- If you have tasks you need to do each day, make a daily routine list to follow in order to accomplish those high-priority items.

- Now, take a look around you. If your surroundings are disorganized and cluttered, it's hard to have a focused and productive mind. Take a few minutes and clean off a surface, putting each item away. If an item doesn't have a home, determine where it will be most useful and efficient. If your clutter is sizable, attack it in short bursts rather than a long siege. You can do anything for 15 minutes! Start in the corner and work around the room.

When your mind is clear of clutter and your surroundings are neat and orderly, your stress diminishes. Clutter is no longer stealing away your energy. The result: you are free to be creative and productive!

More on reducing stress:
Organizing Dinner in 2013
9 Ways to Enhance Your Health by Being Organized
Three Steps to Time Management for the Working Mom

Thursday, April 11, 2013

It's National Declutter Week!

I'm a little late on this, as National Declutter Week is from April 6-14. So I guess we'd better hurry up and declutter! I'm doing my part by moving into a new home and kicking out that clutter, what about you? :)

It's National Declutter Week! @1-2-3GetOrganized.com/blogHow about taking 30 minutes each day to see how much you can declutter. If you have time, do a little more on the weekend. What a nice way to start spring!

Overwhelmed? Here's some help.

Tuesday, April 9, 2013

Plan Ahead - Create a Finals Survival Kit for the College Student in Your Life

Do you have a special college student in your life? Brighten up his/her life during finals week by sending a Finals Survival Kit. We've done this with our own children and other college students in our lives over the years. Things to include:

Plan Ahead - Create a Finals Survival Kit for the College Student in Your Life @1-2-3GetOrganized.com/blogHealthy snacks: pistachios or other nuts, beef jerky, trail mix, popcorn

Drinks: hot chocolate, teas, coffee mixes, juices

Fun snacks: cookies, chocolate, candy

Encouraging words: write a note for each day (5-7) or use the following proverbs -

- Careful planning puts you ahead in the long run; hurry and scurry puts you further behind.

- Become wise by walking with the wise; hang out with fools and watch your life fall to pieces.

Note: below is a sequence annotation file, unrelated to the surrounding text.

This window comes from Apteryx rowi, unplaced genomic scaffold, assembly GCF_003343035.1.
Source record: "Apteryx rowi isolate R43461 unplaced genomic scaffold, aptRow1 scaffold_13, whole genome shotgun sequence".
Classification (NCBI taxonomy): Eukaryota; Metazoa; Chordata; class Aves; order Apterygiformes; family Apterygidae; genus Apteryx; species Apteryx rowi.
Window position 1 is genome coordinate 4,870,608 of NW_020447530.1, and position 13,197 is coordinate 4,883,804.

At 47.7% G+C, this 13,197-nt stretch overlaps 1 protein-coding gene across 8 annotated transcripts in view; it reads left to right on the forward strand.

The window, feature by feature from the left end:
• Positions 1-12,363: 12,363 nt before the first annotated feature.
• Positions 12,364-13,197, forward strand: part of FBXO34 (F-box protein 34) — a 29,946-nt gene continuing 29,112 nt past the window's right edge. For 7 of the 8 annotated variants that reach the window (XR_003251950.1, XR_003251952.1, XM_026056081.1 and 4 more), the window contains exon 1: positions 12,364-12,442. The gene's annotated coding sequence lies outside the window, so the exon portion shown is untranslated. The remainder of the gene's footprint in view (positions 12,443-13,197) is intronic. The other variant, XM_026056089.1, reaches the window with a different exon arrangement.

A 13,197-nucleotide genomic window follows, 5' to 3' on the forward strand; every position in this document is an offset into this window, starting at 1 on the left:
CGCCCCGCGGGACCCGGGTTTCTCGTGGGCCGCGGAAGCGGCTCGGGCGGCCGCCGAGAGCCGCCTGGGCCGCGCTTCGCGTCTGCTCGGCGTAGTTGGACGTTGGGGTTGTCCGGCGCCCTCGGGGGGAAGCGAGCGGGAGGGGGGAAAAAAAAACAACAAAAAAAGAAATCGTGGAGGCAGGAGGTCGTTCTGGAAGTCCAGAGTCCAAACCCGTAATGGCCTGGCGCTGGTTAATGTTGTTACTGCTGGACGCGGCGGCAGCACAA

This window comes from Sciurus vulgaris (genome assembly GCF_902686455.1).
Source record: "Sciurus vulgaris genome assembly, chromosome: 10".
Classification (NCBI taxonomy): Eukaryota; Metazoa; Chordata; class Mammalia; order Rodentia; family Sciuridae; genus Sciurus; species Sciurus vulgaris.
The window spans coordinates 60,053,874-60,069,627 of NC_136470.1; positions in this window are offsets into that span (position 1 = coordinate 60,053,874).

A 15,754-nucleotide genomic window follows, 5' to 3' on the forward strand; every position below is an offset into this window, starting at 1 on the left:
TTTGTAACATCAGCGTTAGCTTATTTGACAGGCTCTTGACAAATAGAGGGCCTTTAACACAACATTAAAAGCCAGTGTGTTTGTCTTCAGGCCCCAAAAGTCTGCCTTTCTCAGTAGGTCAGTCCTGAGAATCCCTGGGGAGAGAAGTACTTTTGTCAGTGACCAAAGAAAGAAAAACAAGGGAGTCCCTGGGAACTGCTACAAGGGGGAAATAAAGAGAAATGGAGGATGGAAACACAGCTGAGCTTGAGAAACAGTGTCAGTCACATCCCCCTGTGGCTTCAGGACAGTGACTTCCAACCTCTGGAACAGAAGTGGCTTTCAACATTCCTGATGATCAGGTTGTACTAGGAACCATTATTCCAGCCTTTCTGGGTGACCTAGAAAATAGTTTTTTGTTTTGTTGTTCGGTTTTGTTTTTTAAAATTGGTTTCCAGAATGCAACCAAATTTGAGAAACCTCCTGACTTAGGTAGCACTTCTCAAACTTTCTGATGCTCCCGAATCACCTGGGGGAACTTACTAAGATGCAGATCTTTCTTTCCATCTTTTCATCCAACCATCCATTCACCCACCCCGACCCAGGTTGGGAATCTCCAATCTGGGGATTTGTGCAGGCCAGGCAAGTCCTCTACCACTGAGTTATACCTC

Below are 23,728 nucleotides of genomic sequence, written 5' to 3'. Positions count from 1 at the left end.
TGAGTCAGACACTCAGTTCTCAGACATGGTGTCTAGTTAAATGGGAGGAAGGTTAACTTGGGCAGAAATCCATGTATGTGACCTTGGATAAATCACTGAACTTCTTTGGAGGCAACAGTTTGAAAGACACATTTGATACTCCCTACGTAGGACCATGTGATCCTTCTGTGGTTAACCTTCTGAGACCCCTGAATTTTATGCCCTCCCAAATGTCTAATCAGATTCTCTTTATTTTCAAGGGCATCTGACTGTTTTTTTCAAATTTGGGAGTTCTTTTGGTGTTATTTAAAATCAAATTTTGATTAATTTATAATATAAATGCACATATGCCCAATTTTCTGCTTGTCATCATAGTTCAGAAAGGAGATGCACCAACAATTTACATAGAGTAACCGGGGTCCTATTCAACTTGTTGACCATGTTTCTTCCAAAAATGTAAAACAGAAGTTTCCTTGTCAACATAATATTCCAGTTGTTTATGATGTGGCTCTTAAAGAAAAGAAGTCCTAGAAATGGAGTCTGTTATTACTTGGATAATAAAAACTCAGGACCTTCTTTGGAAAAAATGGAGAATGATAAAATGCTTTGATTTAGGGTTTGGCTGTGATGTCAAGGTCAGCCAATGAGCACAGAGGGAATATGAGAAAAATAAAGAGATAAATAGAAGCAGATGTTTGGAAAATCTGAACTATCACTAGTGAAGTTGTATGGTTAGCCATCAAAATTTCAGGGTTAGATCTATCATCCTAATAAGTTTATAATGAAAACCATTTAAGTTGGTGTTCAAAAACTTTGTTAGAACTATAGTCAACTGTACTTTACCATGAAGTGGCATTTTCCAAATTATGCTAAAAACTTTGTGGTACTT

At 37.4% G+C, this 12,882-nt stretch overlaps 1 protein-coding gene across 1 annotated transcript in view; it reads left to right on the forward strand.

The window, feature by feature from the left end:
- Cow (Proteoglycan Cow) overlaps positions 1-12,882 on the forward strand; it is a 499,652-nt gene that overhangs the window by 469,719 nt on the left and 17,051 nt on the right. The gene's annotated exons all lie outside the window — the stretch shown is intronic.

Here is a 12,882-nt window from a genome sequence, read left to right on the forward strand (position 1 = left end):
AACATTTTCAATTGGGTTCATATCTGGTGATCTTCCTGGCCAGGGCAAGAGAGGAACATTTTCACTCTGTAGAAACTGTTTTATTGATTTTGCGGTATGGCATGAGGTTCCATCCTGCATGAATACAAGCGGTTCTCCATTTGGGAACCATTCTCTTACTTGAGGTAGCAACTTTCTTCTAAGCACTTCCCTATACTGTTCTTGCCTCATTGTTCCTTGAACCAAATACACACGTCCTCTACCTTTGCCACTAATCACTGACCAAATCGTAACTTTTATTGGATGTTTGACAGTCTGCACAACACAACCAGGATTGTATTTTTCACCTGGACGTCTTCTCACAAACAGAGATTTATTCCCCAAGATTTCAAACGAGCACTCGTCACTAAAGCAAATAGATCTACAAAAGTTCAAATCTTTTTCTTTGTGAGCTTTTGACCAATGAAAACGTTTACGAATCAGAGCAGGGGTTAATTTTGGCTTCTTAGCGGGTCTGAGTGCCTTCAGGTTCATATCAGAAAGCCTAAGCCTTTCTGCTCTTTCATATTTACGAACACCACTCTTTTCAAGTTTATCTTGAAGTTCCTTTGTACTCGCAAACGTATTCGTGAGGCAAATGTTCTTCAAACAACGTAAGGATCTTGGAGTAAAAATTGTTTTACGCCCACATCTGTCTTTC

- Knowledge flows like spring water from the wise; fools are leaky faucets, dripping nonsense.

- Easy come, easy go, but steady diligence pays off.

- A person without self-control is like a house with its doors and windows knocked out.

- Wise men and women are always learning, always listening for fresh insights.

Mail it or take it by and brighten up finals for your college student!

More on college:
Organizing the College Application Process
Three Steps to Time Management for the College Student

Monday, April 8, 2013

Going Beyond the To-Do List

We closed on our new house on Friday, so we've been making trips back and forth, moving the little things. We started with organizational items - shelf expanders, shelving in the garage, shelving in the pantry, wire drawers under our bathroom sink, etc. The big stuff gets moved on Saturday. Hopefully we'll be mostly moved in by then!

Now on to our blog for today ...

Going Beyond the To-Do List @1-2-3GetOrganized.com/blogSo you've made your to-do list. Everything is right in the world. Not so fast. Your to-do list can actually create more stress. Huh?

"Most people's to-do lists actually create fatigue, because they don't clarify how, exactly, they are going to handle Mom's birthday, so tasks feel bigger than they are," says David Allen, a productivity expert and author of the best seller "Getting Things Done."

The solution? Go beyond your to-do list and brainstorm about how you're going to accomplish those to-dos. With this done, you'll have peace of mind, and you'll be motivated to tackle those tasks because you have a plan!

Now doesn't that feel good?

More on productivity:
9 Ways to Enhance Your Health by Being Organized
Wrapping Up  Today So Tomorrow Runs Smoothly
Starting the New Year with Good Sleep Patterns - How Sleep Keeps Your Brain Organized

Friday, April 5, 2013

Organizing for a Move - What to Move First

We close today on our new house! We are so excited! We have both cars packed and will go directly to the house after closing.